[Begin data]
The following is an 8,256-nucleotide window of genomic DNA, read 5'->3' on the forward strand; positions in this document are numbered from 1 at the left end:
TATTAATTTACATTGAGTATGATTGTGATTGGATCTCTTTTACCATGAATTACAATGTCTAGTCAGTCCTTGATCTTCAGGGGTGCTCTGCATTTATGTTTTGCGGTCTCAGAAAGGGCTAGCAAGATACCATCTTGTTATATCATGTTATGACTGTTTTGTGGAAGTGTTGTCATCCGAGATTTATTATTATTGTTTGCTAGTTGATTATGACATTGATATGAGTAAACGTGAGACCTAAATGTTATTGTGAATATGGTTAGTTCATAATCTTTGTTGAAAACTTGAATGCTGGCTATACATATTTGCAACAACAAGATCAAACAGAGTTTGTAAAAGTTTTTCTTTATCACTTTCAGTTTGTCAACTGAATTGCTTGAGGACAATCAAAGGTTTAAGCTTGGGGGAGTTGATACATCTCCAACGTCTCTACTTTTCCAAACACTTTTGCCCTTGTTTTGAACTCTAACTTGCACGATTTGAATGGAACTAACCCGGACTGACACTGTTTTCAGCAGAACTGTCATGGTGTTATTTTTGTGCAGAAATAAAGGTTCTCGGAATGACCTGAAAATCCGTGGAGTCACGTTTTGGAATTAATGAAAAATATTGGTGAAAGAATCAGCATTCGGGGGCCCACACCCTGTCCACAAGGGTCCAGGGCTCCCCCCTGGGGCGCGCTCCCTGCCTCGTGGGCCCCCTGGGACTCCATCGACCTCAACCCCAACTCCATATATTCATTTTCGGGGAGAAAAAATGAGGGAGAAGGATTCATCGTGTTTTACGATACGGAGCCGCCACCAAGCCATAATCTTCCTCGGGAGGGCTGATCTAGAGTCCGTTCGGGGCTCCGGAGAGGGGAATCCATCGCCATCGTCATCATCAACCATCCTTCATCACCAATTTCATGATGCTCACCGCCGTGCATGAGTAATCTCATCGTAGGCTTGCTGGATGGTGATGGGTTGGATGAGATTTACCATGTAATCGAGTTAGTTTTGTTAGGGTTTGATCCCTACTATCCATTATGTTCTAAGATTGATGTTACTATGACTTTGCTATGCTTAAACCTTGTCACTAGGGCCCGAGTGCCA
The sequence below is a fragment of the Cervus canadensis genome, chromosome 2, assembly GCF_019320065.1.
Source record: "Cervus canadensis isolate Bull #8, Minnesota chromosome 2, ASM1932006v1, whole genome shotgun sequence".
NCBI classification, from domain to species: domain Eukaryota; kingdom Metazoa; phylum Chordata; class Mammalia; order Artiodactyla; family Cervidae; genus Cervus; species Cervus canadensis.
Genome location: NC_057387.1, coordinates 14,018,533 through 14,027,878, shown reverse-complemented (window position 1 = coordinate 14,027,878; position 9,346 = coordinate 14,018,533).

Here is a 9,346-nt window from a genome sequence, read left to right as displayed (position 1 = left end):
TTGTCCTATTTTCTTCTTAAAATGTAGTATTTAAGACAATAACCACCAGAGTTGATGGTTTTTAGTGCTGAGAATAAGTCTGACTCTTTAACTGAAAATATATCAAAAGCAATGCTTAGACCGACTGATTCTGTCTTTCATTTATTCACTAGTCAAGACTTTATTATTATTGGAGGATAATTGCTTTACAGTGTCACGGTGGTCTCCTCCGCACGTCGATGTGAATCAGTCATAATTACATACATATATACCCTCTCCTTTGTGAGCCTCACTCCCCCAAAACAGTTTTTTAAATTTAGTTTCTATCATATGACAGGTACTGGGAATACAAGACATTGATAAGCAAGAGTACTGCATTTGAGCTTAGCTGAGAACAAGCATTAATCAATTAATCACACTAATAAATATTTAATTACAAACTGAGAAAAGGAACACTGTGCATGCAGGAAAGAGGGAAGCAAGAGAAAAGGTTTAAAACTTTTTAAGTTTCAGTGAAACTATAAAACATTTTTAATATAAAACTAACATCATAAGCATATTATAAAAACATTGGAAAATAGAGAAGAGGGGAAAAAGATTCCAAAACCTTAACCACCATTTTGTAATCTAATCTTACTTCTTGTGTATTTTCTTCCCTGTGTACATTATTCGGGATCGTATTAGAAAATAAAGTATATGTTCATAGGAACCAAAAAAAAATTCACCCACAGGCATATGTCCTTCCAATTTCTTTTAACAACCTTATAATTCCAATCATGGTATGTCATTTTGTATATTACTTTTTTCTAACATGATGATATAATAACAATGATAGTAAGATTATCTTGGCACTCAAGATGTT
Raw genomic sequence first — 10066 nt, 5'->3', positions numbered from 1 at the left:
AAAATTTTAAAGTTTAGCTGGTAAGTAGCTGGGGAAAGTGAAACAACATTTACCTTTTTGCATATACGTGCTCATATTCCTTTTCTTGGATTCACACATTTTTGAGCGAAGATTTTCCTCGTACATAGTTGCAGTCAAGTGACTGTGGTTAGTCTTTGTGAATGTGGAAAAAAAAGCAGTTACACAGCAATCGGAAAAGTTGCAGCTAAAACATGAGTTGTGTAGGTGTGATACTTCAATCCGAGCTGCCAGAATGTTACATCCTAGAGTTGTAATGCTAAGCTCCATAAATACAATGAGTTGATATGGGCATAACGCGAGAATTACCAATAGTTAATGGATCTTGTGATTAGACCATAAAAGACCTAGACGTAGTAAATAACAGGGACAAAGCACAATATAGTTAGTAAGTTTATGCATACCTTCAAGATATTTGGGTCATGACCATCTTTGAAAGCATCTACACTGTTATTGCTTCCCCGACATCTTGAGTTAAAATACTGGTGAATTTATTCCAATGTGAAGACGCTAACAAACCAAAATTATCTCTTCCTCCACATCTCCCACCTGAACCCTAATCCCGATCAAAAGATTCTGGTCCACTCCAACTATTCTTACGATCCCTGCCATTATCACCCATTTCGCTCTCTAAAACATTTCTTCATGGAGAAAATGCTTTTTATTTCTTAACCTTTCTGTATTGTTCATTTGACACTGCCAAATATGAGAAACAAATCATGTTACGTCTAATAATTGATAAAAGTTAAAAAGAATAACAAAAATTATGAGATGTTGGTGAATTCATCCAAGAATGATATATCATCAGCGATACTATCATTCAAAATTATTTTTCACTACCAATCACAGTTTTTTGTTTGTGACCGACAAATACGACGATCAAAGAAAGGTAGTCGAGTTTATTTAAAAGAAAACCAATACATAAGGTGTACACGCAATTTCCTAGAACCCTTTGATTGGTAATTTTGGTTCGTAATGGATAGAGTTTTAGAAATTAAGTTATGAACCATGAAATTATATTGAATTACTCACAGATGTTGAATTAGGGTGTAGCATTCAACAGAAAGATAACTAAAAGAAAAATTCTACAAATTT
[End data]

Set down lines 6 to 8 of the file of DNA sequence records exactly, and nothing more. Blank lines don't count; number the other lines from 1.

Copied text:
Genome location: NC_057387.1, coordinates 14,018,533 through 14,027,878, shown reverse-complemented (window position 1 = coordinate 14,027,878; position 9,346 = coordinate 14,018,533).

Here is a 9,346-nt window from a genome sequence, read left to right as displayed (position 1 = left end):
TTGTCCTATTTTCTTCTTAAAATGTAGTATTTAAGACAATAACCACCAGAGTTGATGGTTTTTAGTGCTGAGAATAAGTCTGACTCTTTAACTGAAAATATATCAAAAGCAATGCTTAGACCGACTGATTCTGTCTTTCATTTATTCACTAGTCAAGACTTTATTATTATTGGAGGATAATTGCTTTACAGTGTCACGGTGGTCTCCTCCGCACGTCGATGTGAATCAGTCATAATTACATACATATATACCCTCTCCTTTGTGAGCCTCACTCCCCCAAAACAGTTTTTTAAATTTAGTTTCTATCATATGACAGGTACTGGGAATACAAGACATTGATAAGCAAGAGTACTGCATTTGAGCTTAGCTGAGAACAAGCATTAATCAATTAATCACACTAATAAATATTTAATTACAAACTGAGAAAAGGAACACTGTGCATGCAGGAAAGAGGGAAGCAAGAGAAAAGGTTTAAAACTTTTTAAGTTTCAGTGAAACTATAAAACATTTTTAATATAAAACTAACATCATAAGCATATTATAAAAACATTGGAAAATAGAGAAGAGGGGAAAAAGATTCCAAAACCTTAACCACCATTTTGTAATCTAATCTTACTTCTTGTGTATTTTCTTCCCTGTGTACATTATTCGGGATCGTATTAGAAAATAAAGTATATGTTCATAGGAACCAAAAAAAAATTCACCCACAGGCATATGTCCTTCCAATTTCTTTTAACAACCTTATAATTCCAATCATGGTATGTCATTTTGTATATTACTTTTTTCTAACATGATGATATAATAACAATGATAGTAAGATTATCTTGGCACTCAAGATGTT